New experiment neither proves nor refutes FTL neutrinos

New experiment neither proves nor refutes FTL neutrinos

New experiment neither proves nor refutes FTL neutrinos

Bad Astronomy
The entire universe in blog form
Nov. 21 2011 7:00 AM

New experiment neither proves nor refutes FTL neutrinos

On Friday, a news story came out that a second experiment seems to support the results of an earlier experiment which showed neutrinos might be moving faster than light. I commented about this on Google+ at the time, but I want to post about it here as well. Let me be clear: this new result does not confirm FTL neutrinos! What it did was essentially eliminate one possible source of error. A big one still remains.

Let me recap: In September, a team of scientists at CERN working with the OPERA detector in Italy found that beams of neutrinos -- subatomic particles that can travel straight through matter -- seemed to get from the source in Geneva to the target in Italy 60 nanoseconds faster than a beam of light would make the trip. If true, it means they were moving faster than light (what scifi geeks like me call FTL) which, according to all the physics we understand, is impossible.

Phil Plait Phil Plait

Phil Plait writes Slate’s Bad Astronomy blog and is an astronomer, public speaker, science evangelizer, and author of Death From the Skies!  

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There was a lot of criticism of the experiment, as was expected and as it should be! It fell into two broad categories: a problem with the way they created the neutrinos, and a problem with timing.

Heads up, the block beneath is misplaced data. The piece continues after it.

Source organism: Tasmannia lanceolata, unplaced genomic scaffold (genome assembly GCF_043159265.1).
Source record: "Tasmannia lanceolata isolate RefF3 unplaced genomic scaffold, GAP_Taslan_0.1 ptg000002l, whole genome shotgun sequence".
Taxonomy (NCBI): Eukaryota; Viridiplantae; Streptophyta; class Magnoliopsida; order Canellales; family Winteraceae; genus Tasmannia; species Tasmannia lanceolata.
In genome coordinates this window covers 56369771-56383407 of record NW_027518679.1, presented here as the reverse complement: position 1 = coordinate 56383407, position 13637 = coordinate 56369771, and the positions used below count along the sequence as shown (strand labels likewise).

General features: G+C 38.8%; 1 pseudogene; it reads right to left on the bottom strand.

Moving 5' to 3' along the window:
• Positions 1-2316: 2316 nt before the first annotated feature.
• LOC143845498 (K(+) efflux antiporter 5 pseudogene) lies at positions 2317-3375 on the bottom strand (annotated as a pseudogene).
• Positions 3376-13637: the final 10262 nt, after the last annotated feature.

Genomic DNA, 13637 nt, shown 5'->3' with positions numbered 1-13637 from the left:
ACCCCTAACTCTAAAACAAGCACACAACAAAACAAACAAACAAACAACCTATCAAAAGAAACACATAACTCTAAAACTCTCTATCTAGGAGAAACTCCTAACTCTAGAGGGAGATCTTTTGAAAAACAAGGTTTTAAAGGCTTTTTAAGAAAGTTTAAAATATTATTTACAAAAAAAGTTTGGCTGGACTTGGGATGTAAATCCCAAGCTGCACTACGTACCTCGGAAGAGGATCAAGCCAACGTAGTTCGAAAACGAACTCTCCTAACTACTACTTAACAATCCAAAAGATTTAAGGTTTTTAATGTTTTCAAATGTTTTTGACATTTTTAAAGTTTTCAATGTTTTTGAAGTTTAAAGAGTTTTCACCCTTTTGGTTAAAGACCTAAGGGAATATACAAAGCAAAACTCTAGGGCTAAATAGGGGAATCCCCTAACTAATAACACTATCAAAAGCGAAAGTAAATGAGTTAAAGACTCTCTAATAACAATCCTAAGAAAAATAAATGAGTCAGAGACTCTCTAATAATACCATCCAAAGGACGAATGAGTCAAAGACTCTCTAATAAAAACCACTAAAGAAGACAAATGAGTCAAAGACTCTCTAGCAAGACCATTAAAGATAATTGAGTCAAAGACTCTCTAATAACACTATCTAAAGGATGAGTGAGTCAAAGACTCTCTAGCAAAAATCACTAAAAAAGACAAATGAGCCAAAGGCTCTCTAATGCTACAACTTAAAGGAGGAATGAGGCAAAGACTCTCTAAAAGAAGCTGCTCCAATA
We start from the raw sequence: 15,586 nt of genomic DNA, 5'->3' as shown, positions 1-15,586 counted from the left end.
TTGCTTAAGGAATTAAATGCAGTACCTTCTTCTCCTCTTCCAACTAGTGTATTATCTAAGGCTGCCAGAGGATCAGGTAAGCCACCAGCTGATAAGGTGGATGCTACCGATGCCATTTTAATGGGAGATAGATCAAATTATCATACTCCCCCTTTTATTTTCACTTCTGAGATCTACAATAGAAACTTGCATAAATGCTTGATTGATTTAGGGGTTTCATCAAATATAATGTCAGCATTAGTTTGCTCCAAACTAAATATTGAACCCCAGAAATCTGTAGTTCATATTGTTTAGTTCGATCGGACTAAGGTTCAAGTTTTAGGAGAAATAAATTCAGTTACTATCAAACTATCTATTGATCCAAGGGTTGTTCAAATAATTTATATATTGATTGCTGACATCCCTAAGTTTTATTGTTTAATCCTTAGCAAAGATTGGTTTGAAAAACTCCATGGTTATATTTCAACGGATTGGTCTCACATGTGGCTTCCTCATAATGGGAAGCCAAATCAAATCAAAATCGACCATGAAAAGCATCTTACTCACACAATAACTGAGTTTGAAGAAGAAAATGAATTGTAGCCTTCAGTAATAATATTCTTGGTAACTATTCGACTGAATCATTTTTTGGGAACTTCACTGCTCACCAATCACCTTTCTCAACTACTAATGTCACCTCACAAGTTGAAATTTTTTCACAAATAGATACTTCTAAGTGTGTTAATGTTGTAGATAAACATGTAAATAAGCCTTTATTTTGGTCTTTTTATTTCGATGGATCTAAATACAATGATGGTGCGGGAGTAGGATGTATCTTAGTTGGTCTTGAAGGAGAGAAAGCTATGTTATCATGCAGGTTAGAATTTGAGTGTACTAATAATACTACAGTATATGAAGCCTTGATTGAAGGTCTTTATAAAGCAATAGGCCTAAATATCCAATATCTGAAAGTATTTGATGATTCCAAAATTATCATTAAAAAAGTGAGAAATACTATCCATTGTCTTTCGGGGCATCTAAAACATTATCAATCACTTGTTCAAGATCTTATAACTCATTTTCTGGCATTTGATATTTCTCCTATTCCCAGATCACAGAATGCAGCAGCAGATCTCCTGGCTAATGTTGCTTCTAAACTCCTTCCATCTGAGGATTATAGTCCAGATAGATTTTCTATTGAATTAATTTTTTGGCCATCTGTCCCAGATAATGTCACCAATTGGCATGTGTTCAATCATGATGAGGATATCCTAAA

The neutrinos were created at the accelerator at CERN as bursts containing gazillions of the particles. They move at essentially the speed of light, which is very fast. In fact, while the duration of the burst of neutrinos was very short in human terms, it was still long enough to blur out the results significantly. It's like standing by the side of the road and trying to figure out when a cluster of cars passes you; do you measure the front of the cluster, the middle, or the tail end? In the case of the neutrinos, they didn't know which neutrino was which; they measured all of them in the burst and used a statistical method to get an average travel time for each burst.

This is what a second experiment tried to answer. Using a different method the second time around, they were able to significantly tighten up the burst of neutrinos, reducing the error in the measurement by quite a bit. What they found were results consistent with the first experiment: the neutrinos traveled the 743 km trek 60 nanoseconds faster than light.

Holy cow! Does this prove the result?

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No. Don't forget the second source of error: timing. Most people, including me, think that the way they timed the experiment may be the source of the problem. This second experiment used the same timing techniques as the first! So if that's the source of the error, this doesn't really change anything.

And either way, we're left where we were before: with a weird result that cannot really be confirmed or refuted without an independent experiment done by another group. That's how science works.

I'll note that another team of scientists has said the FTL results must be wrong due to energy arguments; that may be correct, but I still want to see a wholly separate experiment done. It's much like nuking the aliens from orbit: it's the only way to be sure.

 

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